A PREVENT Case Study from the American Humane Association
What does it mean to be humane? According to the American Humane Association
, “It’s an innate desire to protect our children, or compassion to care for an animal in need.” Since 1877, American Humane has worked to protect these two vulnerable groups, children and animals, in their efforts to create a more humane and compassionate world.
The Children’s Division at American Humane aims to be a national leader, working to “prevent and respond to child abuse and neglect”. In recent decades, their efforts have focused mostly on working with public child welfare agencies across the nation to improve their ability to protect children—working on the “respond to” part of their mission. Their efforts in professional education, training, advocacy, research, and evaluation around child welfare have made them a recognized national leader in this area. Their efforts around the “prevent” part of their mission have been important, but more limited. A group of staff members from the Children’s Division and the organization’s Office of Public Policy decided to see what it would take to increase their impact on child abuse prevention. Already a national leader in child welfare, what would it take to also become recognized as a leader in child abuse prevention? They attended the PREVENT Institute and quickly learned that their first step in becoming a national leader had to start internally with their own staff. They wanted to re-invigorate their work in prevention by getting everyone in the Children’s Division, and ultimately at American Humane, “on the same page” about what primary prevention of child abuse is and how to incorporate it into current efforts.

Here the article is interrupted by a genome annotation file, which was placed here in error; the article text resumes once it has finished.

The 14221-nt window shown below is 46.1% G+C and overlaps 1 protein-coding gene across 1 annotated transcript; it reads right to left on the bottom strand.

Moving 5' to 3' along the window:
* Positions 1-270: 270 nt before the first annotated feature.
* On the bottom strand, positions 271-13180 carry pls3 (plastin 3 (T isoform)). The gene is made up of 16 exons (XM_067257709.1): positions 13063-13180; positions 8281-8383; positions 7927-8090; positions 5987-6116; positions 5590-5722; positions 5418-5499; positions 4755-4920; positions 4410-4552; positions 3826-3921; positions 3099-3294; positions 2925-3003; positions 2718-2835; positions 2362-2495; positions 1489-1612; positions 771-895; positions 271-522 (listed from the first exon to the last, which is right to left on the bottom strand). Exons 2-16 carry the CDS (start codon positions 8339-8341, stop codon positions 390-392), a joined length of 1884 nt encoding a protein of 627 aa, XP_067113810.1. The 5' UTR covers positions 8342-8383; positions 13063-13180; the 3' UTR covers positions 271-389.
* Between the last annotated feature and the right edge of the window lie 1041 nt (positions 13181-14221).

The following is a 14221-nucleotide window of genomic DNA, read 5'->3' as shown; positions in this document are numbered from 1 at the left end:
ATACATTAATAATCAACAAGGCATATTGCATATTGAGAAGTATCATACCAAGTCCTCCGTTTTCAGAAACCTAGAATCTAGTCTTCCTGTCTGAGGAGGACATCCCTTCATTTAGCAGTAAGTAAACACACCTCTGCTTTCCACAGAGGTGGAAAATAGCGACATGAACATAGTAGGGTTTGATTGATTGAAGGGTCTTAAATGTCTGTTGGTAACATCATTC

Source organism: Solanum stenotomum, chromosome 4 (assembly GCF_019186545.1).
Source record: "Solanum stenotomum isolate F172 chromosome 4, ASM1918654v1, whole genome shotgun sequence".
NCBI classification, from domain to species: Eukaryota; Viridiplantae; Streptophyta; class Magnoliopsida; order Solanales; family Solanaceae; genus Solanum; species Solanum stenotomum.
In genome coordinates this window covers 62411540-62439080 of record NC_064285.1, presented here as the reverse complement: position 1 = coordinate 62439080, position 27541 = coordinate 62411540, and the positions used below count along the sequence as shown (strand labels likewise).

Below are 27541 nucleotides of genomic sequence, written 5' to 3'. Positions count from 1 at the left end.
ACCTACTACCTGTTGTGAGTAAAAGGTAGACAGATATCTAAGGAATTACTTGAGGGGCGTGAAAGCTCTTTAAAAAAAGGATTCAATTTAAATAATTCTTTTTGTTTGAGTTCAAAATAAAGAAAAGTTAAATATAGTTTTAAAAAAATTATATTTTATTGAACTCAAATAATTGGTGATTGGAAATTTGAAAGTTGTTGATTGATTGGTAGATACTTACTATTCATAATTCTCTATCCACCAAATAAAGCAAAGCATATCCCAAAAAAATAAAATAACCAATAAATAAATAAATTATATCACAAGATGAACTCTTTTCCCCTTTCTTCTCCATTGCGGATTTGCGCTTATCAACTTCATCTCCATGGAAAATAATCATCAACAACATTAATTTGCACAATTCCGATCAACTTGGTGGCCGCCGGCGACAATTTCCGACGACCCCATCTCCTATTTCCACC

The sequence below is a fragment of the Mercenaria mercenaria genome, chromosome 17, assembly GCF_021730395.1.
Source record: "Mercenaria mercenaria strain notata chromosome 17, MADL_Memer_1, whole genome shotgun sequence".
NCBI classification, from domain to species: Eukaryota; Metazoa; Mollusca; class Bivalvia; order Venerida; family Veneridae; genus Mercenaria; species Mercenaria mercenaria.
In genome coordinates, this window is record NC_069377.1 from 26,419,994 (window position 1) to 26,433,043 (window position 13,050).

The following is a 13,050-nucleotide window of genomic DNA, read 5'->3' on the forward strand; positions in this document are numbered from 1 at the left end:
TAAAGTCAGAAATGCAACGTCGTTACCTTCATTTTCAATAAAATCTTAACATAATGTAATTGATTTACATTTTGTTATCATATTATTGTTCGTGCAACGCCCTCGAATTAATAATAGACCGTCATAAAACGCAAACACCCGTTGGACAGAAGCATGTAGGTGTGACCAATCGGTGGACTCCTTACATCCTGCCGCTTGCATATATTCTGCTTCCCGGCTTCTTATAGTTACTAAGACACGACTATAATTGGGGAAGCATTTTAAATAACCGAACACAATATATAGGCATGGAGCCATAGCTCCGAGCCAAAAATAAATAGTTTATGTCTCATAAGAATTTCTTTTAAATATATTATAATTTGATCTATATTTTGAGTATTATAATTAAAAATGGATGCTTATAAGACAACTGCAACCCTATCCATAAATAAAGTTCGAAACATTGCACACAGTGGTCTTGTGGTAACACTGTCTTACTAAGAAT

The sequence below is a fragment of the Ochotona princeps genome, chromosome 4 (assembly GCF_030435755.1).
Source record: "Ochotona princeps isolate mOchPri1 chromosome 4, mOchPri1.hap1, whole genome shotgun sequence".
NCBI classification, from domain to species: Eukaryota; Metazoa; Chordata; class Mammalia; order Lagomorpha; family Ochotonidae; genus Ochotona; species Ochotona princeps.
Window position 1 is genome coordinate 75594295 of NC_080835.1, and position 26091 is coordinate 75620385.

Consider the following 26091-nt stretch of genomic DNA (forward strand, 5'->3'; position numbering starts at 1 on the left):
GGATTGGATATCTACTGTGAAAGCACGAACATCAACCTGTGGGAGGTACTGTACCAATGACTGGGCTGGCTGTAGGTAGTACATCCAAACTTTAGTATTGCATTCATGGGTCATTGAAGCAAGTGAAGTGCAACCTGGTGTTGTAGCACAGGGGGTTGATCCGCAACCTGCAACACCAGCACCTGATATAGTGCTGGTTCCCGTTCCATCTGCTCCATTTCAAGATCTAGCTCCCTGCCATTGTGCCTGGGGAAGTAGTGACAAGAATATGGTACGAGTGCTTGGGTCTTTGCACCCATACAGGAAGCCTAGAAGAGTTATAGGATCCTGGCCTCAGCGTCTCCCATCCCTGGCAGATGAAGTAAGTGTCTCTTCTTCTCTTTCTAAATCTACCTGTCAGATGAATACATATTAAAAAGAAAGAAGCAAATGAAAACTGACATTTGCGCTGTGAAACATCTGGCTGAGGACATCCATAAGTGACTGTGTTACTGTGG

How do you help a national organization fulfill a focus that has been underdeveloped? The team decided to start with a training initiative within their own division. They developed a curriculum, based largely on the curriculum in their own PREVENT training. They held a 3-hour session on child abuse prevention and the development of a Prevention Initiative at American Humane. The training presented a public health orientation to prevention, differentiated primary prevention from secondary and tertiary, and shared tools for thinking about events that occur before, during and after an allegation of abuse or neglect. It was attended by 30 people, including staff members from the Children’s Division and senior leadership from the organization; participant surveys indicated that staff found the training and tools useful. The team had staff complete pre- and post- training questionnaires which showed that they think about prevention more often, and better understand the difference among kinds of prevention after the training. Staff members of the division also strongly believed that American Humane should pay greater attention to the prevention of child abuse. The training gave the division common language and understanding to be able to “talk the talk” on their continued effort to “walk the walk”.